Haredi protest in Jerusalem 390.
(photo credit: Marc Israel Sellem/The Jerusalem Post)
The Shas Council of Torah Sages harshly denounced the government on Wednesday
night for its policies toward Torah students and the poor, and said that
participating in the coalition was akin to committing a crime.
It was the
first time the four-member council convened since the death in October of Rabbi
Ovadia Yosef, who served as the spiritual guide and ultimate leader of the Shas
The council members – Yosef’s son and newly appointed member
Rabbi David Yosef along with Rabbis Shalom Cohen, Shimon Badani and Moshe Maya –
were briefed on political developments by Shas chairman Arye Deri and were then
joined by the rest of the party’s MKs.
In a statement released to the
media by Shas after the meeting, the council declared that the government was
not acting with appropriate respect for Jewish tradition, and bitterly
criticized its social policies.
“It is clear that a government that does
not know how to behave with the fitting respect toward the Torah and traditions
of Israel will not know how to behave with dignity and mercy toward the elderly,
children and the sectors of society in crisis who are crying out for help,” the
“The Council of Torah Sages sees every member of the
government as responsible for this serious situation. Continuing to sit in and
cooperate with a government which acts mercilessly toward the weak and toward
religious people is like a crime, and every member [of the government] bears
equal responsibility for it.”
The council pointed to government
legislation currently in committee designed to dramatically increase haredi
enlistment in the army.
“The council is utterly opposed to any compromise
in relation to the drafting of those who study Torah and demands that the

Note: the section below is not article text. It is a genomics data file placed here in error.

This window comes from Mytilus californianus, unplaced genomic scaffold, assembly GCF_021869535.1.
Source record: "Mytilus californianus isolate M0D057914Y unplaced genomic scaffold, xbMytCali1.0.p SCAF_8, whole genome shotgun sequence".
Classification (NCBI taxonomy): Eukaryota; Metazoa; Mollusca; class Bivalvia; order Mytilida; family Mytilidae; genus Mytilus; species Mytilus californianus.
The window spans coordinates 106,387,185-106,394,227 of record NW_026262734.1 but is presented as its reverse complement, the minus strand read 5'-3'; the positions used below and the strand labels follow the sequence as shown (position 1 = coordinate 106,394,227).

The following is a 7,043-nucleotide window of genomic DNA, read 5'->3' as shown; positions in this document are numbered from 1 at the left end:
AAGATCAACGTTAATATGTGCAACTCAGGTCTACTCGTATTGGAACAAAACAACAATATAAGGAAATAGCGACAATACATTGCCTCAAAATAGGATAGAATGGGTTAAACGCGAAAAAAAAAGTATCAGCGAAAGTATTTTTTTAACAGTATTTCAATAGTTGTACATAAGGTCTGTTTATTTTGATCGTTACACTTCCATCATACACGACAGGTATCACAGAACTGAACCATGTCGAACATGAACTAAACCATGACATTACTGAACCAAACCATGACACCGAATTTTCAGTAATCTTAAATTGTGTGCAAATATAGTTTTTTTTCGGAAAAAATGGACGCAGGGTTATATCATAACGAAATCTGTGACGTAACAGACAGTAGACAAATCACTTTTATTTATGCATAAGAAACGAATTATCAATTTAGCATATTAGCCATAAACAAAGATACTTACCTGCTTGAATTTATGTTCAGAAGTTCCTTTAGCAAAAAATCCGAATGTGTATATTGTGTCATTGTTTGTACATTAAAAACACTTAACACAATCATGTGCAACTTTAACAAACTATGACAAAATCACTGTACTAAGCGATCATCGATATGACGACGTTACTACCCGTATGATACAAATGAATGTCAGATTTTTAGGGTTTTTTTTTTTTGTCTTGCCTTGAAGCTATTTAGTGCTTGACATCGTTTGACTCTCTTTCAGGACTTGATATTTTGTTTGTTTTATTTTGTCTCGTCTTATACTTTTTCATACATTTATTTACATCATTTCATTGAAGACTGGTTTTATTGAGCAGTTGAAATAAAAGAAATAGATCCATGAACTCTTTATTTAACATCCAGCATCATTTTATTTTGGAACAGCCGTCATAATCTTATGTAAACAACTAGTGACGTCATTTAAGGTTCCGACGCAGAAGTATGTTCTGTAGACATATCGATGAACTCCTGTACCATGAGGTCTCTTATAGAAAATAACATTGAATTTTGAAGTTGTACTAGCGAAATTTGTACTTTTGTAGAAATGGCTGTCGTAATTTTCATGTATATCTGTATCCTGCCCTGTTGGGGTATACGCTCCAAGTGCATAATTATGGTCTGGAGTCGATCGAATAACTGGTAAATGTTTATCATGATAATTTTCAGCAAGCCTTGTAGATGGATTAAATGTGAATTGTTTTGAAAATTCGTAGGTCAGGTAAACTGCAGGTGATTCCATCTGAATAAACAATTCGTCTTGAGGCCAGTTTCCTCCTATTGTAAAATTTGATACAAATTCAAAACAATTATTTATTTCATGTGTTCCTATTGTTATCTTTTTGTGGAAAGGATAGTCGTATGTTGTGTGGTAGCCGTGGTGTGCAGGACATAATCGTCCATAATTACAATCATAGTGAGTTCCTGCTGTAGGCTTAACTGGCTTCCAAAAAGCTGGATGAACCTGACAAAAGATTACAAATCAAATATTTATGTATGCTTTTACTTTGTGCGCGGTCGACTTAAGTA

government immediately establish arrangements to enable them to continue
striving in their Torah studies, which the existence of the Jewish people in the
Land of Israel depends upon,” they said.
Despite the harsh language of
the council’s statement, the Shas party has previously been somewhat flexible on
the issue of enlistment, with MKs tacitly recognizing that many registered
yeshiva students fail to engage in their studies.
During the previous
government, senior Shas MK Ariel Attias, then housing and construction minister,
was involved in negotiations that he said would have led to the enlistment of 60
percent of the potential draft of haredi male youth every year.
a few weeks ago, Attias said during a hearing of the Knesset Special Committee
on Haredi Enlistment that is reviewing the government bill on the matter that
although Shas and United Torah Judaism would never support such a law, if it was
formulated and worded in a “fair” manner, the haredi rabbinic and political
leadership would not fiercely oppose it.
The special committee is edging
closer to completing the review process on government legislation to draft
haredi men into military and national service programs.
original bill stipulated that haredi men, like all other Jewish men, will be
subject to possible imprisonment for refusing to serve in the IDF, an ongoing
argument is being conducted within the committee on this issue Yesh Atid and its
representative on the committee MK Ofer Shelah, insist that the provision remain
part of the bill, while committee chairwoman and Bayit Yehudi MK Ayelet Shaked
as well as other members of the panel instead advocate the imposition of
financial penalties on anyone refusing to serve.
Until his death, Ovadia
Yosef acted as president of the council.
His son David was appointed to
the council in his place, but a new president has not been
The council is nominally Shas’s supreme decision-making
authority, although it was Ovadia Yosef who to all intents and purposes decided
on major policy decisions, in conjunction with the advice he received from
senior party leaders.
Since his death, decisions within the council are
reached through discussion not only among the rabbis of the body but with the
political leadership as well, according to one Shas insider.